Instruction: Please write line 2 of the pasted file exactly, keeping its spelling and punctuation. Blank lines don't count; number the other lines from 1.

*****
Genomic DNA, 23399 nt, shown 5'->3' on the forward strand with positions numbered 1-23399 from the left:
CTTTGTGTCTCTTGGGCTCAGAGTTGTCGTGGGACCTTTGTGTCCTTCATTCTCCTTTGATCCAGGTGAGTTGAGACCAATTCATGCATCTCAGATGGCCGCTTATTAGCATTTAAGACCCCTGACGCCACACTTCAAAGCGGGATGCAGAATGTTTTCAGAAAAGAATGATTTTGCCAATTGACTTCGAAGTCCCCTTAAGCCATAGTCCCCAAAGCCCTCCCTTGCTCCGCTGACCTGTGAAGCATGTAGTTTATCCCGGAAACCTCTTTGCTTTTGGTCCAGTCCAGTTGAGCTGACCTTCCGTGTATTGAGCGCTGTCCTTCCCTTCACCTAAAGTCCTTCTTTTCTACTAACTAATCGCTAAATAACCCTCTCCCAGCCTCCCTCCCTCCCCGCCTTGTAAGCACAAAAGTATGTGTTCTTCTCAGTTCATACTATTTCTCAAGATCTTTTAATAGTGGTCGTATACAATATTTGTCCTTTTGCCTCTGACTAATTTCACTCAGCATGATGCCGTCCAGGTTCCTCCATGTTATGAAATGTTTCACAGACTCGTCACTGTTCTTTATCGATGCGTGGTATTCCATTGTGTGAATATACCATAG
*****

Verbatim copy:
CTTTGTGTCTCTTGGGCTCAGAGTTGTCGTGGGACCTTTGTGTCCTTCATTCTCCTTTGATCCAGGTGAGTTGAGACCAATTCATGCATCTCAGATGGCCGCTTATTAGCATTTAAGACCCCTGACGCCACACTTCAAAGCGGGATGCAGAATGTTTTCAGAAAAGAATGATTTTGCCAATTGACTTCGAAGTCCCCTTAAGCCATAGTCCCCAAAGCCCTCCCTTGCTCCGCTGACCTGTGAAGCATGTAGTTTATCCCGGAAACCTCTTTGCTTTTGGTCCAGTCCAGTTGAGCTGACCTTCCGTGTATTGAGCGCTGTCCTTCCCTTCACCTAAAGTCCTTCTTTTCTACTAACTAATCGCTAAATAACCCTCTCCCAGCCTCCCTCCCTCCCCGCCTTGTAAGCACAAAAGTATGTGTTCTTCTCAGTTCATACTATTTCTCAAGATCTTTTAATAGTGGTCGTATACAATATTTGTCCTTTTGCCTCTGACTAATTTCACTCAGCATGATGCCGTCCAGGTTCCTCCATGTTATGAAATGTTTCACAGACTCGTCACTGTTCTTTATCGATGCGTGGTATTCCATTGTGTGAATATACCATAG